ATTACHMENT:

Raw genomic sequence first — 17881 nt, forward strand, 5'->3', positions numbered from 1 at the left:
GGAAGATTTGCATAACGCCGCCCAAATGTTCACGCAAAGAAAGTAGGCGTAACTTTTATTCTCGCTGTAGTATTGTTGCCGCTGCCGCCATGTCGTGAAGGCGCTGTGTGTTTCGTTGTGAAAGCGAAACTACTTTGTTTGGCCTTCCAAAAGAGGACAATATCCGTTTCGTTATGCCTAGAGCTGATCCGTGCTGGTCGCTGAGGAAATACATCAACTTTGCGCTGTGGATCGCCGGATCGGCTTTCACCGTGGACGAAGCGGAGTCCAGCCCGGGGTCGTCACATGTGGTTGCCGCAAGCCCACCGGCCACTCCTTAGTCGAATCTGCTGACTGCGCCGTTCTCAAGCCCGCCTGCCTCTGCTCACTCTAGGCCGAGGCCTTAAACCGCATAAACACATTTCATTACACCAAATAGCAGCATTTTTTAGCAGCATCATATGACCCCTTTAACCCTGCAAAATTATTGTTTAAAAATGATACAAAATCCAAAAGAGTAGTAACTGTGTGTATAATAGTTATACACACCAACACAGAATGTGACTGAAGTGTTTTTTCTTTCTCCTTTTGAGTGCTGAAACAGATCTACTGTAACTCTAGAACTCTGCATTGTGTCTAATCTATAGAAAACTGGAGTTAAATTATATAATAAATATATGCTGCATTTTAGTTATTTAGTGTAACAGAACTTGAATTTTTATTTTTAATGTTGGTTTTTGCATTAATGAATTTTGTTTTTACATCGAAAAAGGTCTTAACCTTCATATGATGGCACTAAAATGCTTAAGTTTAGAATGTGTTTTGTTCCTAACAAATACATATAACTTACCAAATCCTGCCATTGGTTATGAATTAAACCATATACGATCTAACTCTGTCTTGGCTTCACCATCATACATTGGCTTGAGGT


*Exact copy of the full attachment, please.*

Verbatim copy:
Raw genomic sequence first — 17881 nt, forward strand, 5'->3', positions numbered from 1 at the left:
GGAAGATTTGCATAACGCCGCCCAAATGTTCACGCAAAGAAAGTAGGCGTAACTTTTATTCTCGCTGTAGTATTGTTGCCGCTGCCGCCATGTCGTGAAGGCGCTGTGTGTTTCGTTGTGAAAGCGAAACTACTTTGTTTGGCCTTCCAAAAGAGGACAATATCCGTTTCGTTATGCCTAGAGCTGATCCGTGCTGGTCGCTGAGGAAATACATCAACTTTGCGCTGTGGATCGCCGGATCGGCTTTCACCGTGGACGAAGCGGAGTCCAGCCCGGGGTCGTCACATGTGGTTGCCGCAAGCCCACCGGCCACTCCTTAGTCGAATCTGCTGACTGCGCCGTTCTCAAGCCCGCCTGCCTCTGCTCACTCTAGGCCGAGGCCTTAAACCGCATAAACACATTTCATTACACCAAATAGCAGCATTTTTTAGCAGCATCATATGACCCCTTTAACCCTGCAAAATTATTGTTTAAAAATGATACAAAATCCAAAAGAGTAGTAACTGTGTGTATAATAGTTATACACACCAACACAGAATGTGACTGAAGTGTTTTTTCTTTCTCCTTTTGAGTGCTGAAACAGATCTACTGTAACTCTAGAACTCTGCATTGTGTCTAATCTATAGAAAACTGGAGTTAAATTATATAATAAATATATGCTGCATTTTAGTTATTTAGTGTAACAGAACTTGAATTTTTATTTTTAATGTTGGTTTTTGCATTAATGAATTTTGTTTTTACATCGAAAAAGGTCTTAACCTTCATATGATGGCACTAAAATGCTTAAGTTTAGAATGTGTTTTGTTCCTAACAAATACATATAACTTACCAAATCCTGCCATTGGTTATGAATTAAACCATATACGATCTAACTCTGTCTTGGCTTCACCATCATACATTGGCTTGAGGT